Hmm no everything is pretty much the same; she still gets fed around the same time, gets time for a good run around... I suppose it must be hormones. It's odd how some rabbits don't get hormonal though. A friend of mine has a 4 year old bunny named Mable who has not be spayed and is so sweet.

Behaviour can be in the genes too, but they are just like us humans - why is it that I become a grumpy old witch once a month and some other ladies don't? Just nature that's all. :-)

hannah101
29-10-2010, 12:20 PM
Hi there :wave:

You have nothing to worry about re: spay as you have one of the best vets in the country in your area, Ashleigh Vets in Chorlton, Manchester. They are an exotic specialist and are brilliant. Aidan the vet is brilliant and has fixed one of my bunny's that had a very serious abscess wrapped around a nerve in his leg. He wouldn't have survived at a non-specialist vet.

I volunteer with my local RSPCA, we have had hundreds of rabbits neutered there and never had a problem.

I've had my male piggy neutered there too when he was little, he was absolutely fine.

http://www.vets4exotics.com/

In regards to spaying it's best to get it done when they are young, you could have 8-10 years + with your bunny. Don't risk her life being cut short by developing uterine cancer, it's an horrific thing to witness. Just because other people have unneutered rabbits that seem okay doesn't mean anything - it's just pot luck. She will be much happier afterwards, fewer hormones driving her loopy!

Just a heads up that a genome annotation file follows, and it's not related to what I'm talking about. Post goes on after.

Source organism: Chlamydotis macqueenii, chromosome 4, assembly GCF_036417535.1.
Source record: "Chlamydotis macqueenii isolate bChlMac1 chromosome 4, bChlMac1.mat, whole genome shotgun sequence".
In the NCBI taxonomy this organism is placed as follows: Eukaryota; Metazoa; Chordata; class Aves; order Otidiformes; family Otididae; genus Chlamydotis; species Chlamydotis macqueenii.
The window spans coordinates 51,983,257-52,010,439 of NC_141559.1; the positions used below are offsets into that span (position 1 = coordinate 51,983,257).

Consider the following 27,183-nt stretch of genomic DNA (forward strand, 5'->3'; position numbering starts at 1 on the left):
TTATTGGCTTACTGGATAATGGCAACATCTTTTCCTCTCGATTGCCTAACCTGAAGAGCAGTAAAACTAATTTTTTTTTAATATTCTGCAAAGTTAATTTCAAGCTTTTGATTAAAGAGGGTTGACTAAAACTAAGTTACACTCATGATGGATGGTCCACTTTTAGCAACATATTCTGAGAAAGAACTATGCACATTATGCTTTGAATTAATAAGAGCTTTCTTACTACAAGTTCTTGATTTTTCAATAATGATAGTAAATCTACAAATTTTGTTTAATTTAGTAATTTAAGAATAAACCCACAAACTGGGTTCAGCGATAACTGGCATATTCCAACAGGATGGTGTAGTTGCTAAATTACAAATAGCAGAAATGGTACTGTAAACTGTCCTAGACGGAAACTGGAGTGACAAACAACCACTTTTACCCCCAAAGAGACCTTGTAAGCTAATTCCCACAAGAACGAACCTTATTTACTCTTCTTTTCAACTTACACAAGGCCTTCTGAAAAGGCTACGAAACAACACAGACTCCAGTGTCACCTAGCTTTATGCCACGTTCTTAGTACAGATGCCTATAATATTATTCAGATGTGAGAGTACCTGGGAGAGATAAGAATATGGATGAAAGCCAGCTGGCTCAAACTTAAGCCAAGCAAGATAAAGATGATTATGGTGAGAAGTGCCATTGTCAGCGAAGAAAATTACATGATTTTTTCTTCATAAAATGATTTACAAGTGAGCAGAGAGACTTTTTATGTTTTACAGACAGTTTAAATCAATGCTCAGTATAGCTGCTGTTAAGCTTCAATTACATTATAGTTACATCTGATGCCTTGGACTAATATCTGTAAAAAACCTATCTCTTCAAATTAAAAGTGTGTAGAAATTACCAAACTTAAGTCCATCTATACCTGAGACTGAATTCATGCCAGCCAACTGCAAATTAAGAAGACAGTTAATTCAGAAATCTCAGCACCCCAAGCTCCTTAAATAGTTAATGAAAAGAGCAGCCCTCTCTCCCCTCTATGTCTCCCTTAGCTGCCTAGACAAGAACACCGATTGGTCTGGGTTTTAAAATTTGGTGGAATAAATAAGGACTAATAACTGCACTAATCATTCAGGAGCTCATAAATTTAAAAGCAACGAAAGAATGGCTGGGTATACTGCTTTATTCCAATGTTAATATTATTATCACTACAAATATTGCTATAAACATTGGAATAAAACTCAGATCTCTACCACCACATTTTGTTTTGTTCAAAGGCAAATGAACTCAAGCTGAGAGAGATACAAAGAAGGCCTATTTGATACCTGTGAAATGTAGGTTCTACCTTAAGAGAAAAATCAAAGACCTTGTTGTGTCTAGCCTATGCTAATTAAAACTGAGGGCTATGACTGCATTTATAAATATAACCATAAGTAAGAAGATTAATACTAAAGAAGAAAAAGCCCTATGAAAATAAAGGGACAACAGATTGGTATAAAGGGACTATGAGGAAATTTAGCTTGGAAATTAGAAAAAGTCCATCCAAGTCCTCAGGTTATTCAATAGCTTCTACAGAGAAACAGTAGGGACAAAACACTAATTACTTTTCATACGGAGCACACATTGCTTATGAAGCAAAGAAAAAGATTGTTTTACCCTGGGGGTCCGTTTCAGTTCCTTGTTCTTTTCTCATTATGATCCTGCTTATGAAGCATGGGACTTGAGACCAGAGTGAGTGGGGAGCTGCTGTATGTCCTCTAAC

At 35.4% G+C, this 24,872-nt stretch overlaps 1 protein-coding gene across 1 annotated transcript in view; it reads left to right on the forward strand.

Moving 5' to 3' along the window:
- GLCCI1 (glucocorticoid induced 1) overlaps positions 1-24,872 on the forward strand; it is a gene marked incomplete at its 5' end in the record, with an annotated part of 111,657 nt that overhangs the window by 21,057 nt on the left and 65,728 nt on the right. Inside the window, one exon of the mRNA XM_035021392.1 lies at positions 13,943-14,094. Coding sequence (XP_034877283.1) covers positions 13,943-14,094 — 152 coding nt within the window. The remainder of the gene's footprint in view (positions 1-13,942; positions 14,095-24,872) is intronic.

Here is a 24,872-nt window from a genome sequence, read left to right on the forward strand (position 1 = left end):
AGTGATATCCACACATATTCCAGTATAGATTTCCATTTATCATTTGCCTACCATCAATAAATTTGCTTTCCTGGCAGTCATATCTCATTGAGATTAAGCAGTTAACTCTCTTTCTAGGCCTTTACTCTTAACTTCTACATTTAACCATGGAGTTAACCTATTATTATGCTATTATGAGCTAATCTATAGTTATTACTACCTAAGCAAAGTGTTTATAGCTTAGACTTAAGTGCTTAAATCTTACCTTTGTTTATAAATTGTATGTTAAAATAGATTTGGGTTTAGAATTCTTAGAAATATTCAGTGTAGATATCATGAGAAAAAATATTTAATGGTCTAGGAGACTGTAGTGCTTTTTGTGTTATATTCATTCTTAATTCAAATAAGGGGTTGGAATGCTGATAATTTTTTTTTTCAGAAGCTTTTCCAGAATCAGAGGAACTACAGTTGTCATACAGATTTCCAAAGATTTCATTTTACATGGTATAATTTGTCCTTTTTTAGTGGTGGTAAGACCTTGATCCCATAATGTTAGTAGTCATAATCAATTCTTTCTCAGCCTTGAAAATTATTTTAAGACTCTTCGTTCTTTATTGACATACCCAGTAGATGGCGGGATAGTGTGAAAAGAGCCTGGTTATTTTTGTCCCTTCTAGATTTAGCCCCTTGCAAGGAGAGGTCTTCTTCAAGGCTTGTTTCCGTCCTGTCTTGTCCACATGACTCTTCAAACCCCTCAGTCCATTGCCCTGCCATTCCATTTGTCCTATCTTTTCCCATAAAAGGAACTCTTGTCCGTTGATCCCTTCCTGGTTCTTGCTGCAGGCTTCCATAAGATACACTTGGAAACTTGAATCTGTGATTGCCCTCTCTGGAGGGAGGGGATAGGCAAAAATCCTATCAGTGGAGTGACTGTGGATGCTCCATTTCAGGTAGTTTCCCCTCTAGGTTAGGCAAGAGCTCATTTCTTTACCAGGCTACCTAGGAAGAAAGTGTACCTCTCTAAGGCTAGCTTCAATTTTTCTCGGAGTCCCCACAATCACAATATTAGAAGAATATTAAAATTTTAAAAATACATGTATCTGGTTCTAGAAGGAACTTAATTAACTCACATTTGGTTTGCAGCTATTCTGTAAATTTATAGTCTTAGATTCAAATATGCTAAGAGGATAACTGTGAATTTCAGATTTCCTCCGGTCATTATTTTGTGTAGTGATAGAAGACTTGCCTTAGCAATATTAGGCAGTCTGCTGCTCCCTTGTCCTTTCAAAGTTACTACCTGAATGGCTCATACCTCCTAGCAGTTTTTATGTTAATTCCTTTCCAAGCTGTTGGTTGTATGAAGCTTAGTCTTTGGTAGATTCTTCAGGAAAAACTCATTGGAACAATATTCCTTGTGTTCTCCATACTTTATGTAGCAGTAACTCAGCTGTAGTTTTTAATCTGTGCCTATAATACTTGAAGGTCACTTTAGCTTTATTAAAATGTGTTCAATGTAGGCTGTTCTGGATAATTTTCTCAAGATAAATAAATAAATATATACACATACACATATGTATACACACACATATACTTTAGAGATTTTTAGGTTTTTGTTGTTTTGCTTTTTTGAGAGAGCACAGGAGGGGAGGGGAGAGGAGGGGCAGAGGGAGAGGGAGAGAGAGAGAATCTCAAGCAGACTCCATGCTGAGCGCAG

Good luck! :D

amywithbunny
29-10-2010, 07:39 PM
I'm glad there's a good very near here, thank you for that :) I think she does need to be spayed since she just bit me again :( Not quite sure I deserved that, Miss Bells!

The Duchess
29-10-2010, 07:44 PM
Amy

I think we need to see some photos of the lady in question. Black bunnies are so beautiful!

areia
29-10-2010, 07:54 PM
just like to add as all good advise has already been given:D,

do you find shes biting more when you feed her or basically in "her" area

she an indoor or out bunny ?


I have a very territorial girlie shes absolutly fine out of her "area" but will still lunge and growl and sometimes bite when i feed her or start to clean the cage out, you just have to be patient and find ways of being calm and working around her, she is as with all my buns neutered

try to remain calm to as any fear she will sense

once spayed it may take a few weeks for her hormones to settle, does help the sooner done the quicker they do :D

amywithbunny
29-10-2010, 08:01 PM
http://i44.photobucket.com/albums/f41/xsoxveryxfakex/P291010_1912_01.jpg
It really is such a hard life

http://i44.photobucket.com/albums/f41/xsoxveryxfakex/P291010_1912.jpg
Bella why are you lay on your monkey... "Because it's comfy! Silly mummy"

http://i44.photobucket.com/albums/f41/xsoxveryxfakex/P291010_1844.jpg
Blurry Bella enjoying her veggie ball

http://i44.photobucket.com/albums/f41/xsoxveryxfakex/P171010_1044_03-1.jpg
"No time for pictures mummy I think daddy has foods for me!"

http://i44.photobucket.com/albums/f41/xsoxveryxfakex/P171010_1044-1.jpg
"Do not chuckle at my serious face!"

amywithbunny
30-10-2010, 04:32 PM
All is well with Miss B. Bunny today :) She's not in a cuddle mood but at least no bites so far!

susie bun
30-10-2010, 04:57 PM
Hello Miss Bella! :wave: Sorry I missed your earlier posts.

I have a boy bunny, and like you am worried about the op. With girls it really is so important because such a high percentage of unspayed does develop uterine cancer. Good luck ... maybe wear gloves in the meantime to protect your hands.

LuceMarbles
30-10-2010, 09:52 PM
Look up Bunny Hop Hotel and Rescue, she posts as KayJ on here. I'm sure she'd be happy to recommend a bunny savy vet in your area.